Throughout the 2010s, Sincopat also released music from the likes of Dave Seaman, Audio Junkies, Tim Engelhardt, Just Her and Uner, with each artist bringing their own unique touch. In 2016, Nadal released his second AFFKT LP, Son of a Thousand Sounds, which further expanded his musical palette and showcased his commitment to the album format. Two years later, French-born, Valencia-based producer Darlyn Vlys chose Sincopat to release his debut album, Prince In The Rain. “For me, an album is like a director making a film, and EPs are short capsules,” Nadal says.

The typical Sincopat release, Nadal says, features three originals and a remix. This format encourages artists to experiment with moods and textures beyond pure club functionality. “We’re trying to release amazing music for the dance floor,” he says. “And I always ask the artist to make something different, to create something they might not have a chance to do for another label. They expand their sound and their color.” In recent years, standout examples have come from the likes of Squire, blaktone, SNYL, and UK club veteran James Harcourt.

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In addition to the core Sincopat releases, including AFFKT’s upcoming Sincopat 115, the label has several offshoots, which brings its total tally of releases closer to 300. These additional series include Sincopat BeenTouched and UpSideDown, which both invite artists to try new things, and Sincopat Remixed, which has featured remixes from AFFKT, Vlad Jet, Tom Zeta, Jimi Jules, and Audio Junkies, to name just a few.

Not all of Nadal’s music ends up on Sincopat — his most recent AFFKT album, The Big Picture, was released in 2021 on Berlin’s Mobilee Records. He smiles wryly when I ask how he knows what goes where. “It’s a big challenge to be objective about your own music. Sometimes a track is for Sincopat from the beginning. Sometimes, I’ll send a demo to a few labels, knowing they won’t take it, just so I can take it for Sincopat.”

Sincopat’s eye-catchingly bright cover designs came about as a happy accident. In the early years of the label, Nadal planned to switch illustrators frequently to showcase varying styles. Then, on his first tour of Japan in 2015, he encountered the work of illustrator Junya Matsuyama, who designed an impressive flier for the AFFKT show in Shizuoka. Nadal asked the promoter to connect him with Matsuyama, and the pair struck up a partnership.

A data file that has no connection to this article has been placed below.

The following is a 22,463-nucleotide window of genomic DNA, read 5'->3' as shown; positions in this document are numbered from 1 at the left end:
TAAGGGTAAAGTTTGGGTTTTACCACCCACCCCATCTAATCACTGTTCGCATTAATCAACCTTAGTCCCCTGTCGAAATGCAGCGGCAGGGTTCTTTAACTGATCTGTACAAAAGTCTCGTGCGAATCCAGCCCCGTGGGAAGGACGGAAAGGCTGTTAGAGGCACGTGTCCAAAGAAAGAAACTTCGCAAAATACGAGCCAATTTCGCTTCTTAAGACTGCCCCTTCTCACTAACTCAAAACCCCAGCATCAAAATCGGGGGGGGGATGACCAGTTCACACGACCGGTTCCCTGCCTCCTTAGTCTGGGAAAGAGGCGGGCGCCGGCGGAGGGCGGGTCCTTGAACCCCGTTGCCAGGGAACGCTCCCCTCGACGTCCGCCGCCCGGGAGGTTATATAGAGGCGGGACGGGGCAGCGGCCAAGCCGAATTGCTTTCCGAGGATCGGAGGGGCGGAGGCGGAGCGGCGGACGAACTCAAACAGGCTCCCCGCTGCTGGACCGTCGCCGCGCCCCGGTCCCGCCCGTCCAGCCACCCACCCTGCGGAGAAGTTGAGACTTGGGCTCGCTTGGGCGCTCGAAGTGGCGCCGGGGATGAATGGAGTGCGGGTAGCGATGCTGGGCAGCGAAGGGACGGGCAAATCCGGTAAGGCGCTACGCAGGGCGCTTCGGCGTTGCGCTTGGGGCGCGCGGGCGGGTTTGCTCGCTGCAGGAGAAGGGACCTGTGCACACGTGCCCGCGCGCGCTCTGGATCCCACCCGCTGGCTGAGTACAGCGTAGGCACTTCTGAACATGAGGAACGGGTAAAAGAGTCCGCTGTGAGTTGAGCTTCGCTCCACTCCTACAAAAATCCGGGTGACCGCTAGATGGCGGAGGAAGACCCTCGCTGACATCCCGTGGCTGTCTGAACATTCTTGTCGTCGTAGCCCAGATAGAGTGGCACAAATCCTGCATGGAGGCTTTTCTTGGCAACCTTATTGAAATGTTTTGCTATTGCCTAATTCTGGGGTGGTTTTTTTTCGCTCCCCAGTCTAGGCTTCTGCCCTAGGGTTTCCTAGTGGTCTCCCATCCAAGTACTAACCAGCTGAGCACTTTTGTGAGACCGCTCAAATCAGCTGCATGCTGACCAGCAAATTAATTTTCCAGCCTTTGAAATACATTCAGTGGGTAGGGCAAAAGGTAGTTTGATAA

Matsuyama is responsible for some of Sincopat’s most distinctive designs, which reflect the label’s playful, adventurous spirit. (In our conversation, Nadal shares his admiration for Kompakt, another label with a clear visual identity and a flair for the unexpected.) “I found that Junya was representing perfectly what I had in mind,” Nadal says. “I wanted to show that Sincopat was an open-minded label; really colorful and full of different influences. When I asked Junya for his inspiration, he said it was one of his LSD trips.” In more recent years, Nadal’s wife Raquel, herself a professional designer, has taken over some of the cover designs while retaining a unified feel.

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Having explored the roots of dance music on Sincopat’s earlier releases, Nadal is now looking to the future. He’s confident that the label can keep evolving with each new release until its 15th anniversary in 2025.

“It would not make sense if I had the same mission as 15 years ago,” Nadal says. “I want this music [on Sincopat] to be listened to in 20 years, and still feel fresh. It also has to be understandable for the people and give them a real feeling. I think technique and concept must always go together hand-in-hand. For me, the music has to be technically extremely great and also extremely great conceptually.”

As a DJ and producer who’s always chasing new ideas, Nadal is equally optimistic about the future of AFFKT. “Coming from drum & bass, I used to not play my own music,” he says. “This has changed over the years. I went from not so much believing in my music, even when it was good, to now totally trusting in it, because it really represents what I am.”

Now the father of a five-month old, Nadal is also taking stock of this new phase in his life. Whatever comes next, he’ll still be chasing those goosebumps moments to share on Sincopat. “I’m obsessed with this idea that something you create, that comes out of your mind, will be felt by other people in other countries and cultures,” Nadal says. “That’s some kind of magic, you know?”

Jack Tregoning is an editor and journalist from Sydney, Australia, who has worked for over a decade in music media, while also writing about movies, TV, and culture. Find him on X.